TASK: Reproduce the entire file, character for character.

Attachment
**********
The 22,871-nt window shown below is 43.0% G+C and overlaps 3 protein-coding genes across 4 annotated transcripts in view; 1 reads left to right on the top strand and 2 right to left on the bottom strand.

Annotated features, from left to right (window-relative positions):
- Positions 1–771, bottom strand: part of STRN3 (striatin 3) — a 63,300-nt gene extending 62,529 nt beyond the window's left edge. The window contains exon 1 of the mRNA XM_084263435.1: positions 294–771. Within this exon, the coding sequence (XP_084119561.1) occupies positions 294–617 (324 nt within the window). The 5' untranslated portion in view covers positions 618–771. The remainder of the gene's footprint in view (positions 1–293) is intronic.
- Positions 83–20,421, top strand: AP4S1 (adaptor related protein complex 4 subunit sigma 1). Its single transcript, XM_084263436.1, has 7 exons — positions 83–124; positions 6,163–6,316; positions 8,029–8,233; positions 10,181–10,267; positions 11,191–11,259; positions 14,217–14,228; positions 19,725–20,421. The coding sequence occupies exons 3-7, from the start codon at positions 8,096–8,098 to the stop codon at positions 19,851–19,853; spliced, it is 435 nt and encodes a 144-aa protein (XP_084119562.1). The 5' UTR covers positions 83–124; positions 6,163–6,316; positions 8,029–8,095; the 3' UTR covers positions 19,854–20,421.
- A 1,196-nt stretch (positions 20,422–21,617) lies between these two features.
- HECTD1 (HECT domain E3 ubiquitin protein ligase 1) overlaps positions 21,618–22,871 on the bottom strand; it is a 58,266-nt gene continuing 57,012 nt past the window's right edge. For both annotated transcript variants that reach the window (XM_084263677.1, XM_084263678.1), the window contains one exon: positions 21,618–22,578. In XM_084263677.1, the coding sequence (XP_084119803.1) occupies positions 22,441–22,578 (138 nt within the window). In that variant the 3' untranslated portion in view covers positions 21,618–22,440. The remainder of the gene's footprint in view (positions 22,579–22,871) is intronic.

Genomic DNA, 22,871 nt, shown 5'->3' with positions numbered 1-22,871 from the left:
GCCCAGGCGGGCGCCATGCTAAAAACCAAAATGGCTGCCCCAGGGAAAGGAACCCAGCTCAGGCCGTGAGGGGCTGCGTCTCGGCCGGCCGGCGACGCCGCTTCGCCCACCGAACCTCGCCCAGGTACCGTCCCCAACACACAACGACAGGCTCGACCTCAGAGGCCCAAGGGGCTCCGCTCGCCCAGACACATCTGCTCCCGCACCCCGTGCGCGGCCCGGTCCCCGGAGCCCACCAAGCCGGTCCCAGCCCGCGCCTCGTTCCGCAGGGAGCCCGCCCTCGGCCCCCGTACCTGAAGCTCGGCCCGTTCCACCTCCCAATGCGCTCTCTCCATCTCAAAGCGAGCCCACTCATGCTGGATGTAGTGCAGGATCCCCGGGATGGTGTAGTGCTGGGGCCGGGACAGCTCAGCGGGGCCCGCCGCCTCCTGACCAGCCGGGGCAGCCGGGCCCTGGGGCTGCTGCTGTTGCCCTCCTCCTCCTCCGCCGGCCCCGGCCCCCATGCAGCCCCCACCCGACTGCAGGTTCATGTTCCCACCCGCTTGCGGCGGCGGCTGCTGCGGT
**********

The 22,871-nt window shown below is 43.0% G+C and overlaps 3 protein-coding genes across 4 annotated transcripts in view; 1 reads left to right on the top strand and 2 right to left on the bottom strand.

Annotated features, from left to right (window-relative positions):
- Positions 1–771, bottom strand: part of STRN3 (striatin 3) — a 63,300-nt gene extending 62,529 nt beyond the window's left edge. The window contains exon 1 of the mRNA XM_084263435.1: positions 294–771. Within this exon, the coding sequence (XP_084119561.1) occupies positions 294–617 (324 nt within the window). The 5' untranslated portion in view covers positions 618–771. The remainder of the gene's footprint in view (positions 1–293) is intronic.
- Positions 83–20,421, top strand: AP4S1 (adaptor related protein complex 4 subunit sigma 1). Its single transcript, XM_084263436.1, has 7 exons — positions 83–124; positions 6,163–6,316; positions 8,029–8,233; positions 10,181–10,267; positions 11,191–11,259; positions 14,217–14,228; positions 19,725–20,421. The coding sequence occupies exons 3-7, from the start codon at positions 8,096–8,098 to the stop codon at positions 19,851–19,853; spliced, it is 435 nt and encodes a 144-aa protein (XP_084119562.1). The 5' UTR covers positions 83–124; positions 6,163–6,316; positions 8,029–8,095; the 3' UTR covers positions 19,854–20,421.
- A 1,196-nt stretch (positions 20,422–21,617) lies between these two features.
- HECTD1 (HECT domain E3 ubiquitin protein ligase 1) overlaps positions 21,618–22,871 on the bottom strand; it is a 58,266-nt gene continuing 57,012 nt past the window's right edge. For both annotated transcript variants that reach the window (XM_084263677.1, XM_084263678.1), the window contains one exon: positions 21,618–22,578. In XM_084263677.1, the coding sequence (XP_084119803.1) occupies positions 22,441–22,578 (138 nt within the window). In that variant the 3' untranslated portion in view covers positions 21,618–22,440. The remainder of the gene's footprint in view (positions 22,579–22,871) is intronic.

Genomic DNA, 22,871 nt, shown 5'->3' with positions numbered 1-22,871 from the left:
GCCCAGGCGGGCGCCATGCTAAAAACCAAAATGGCTGCCCCAGGGAAAGGAACCCAGCTCAGGCCGTGAGGGGCTGCGTCTCGGCCGGCCGGCGACGCCGCTTCGCCCACCGAACCTCGCCCAGGTACCGTCCCCAACACACAACGACAGGCTCGACCTCAGAGGCCCAAGGGGCTCCGCTCGCCCAGACACATCTGCTCCCGCACCCCGTGCGCGGCCCGGTCCCCGGAGCCCACCAAGCCGGTCCCAGCCCGCGCCTCGTTCCGCAGGGAGCCCGCCCTCGGCCCCCGTACCTGAAGCTCGGCCCGTTCCACCTCCCAATGCGCTCTCTCCATCTCAAAGCGAGCCCACTCATGCTGGATGTAGTGCAGGATCCCCGGGATGGTGTAGTGCTGGGGCCGGGACAGCTCAGCGGGGCCCGCCGCCTCCTGACCAGCCGGGGCAGCCGGGCCCTGGGGCTGCTGCTGTTGCCCTCCTCCTCCTCCGCCGGCCCCGGCCCCCATGCAGCCCCCACCCGACTGCAGGTTCATGTTCCCACCCGCTTGCGGCGGCGGCTGCTGCGGT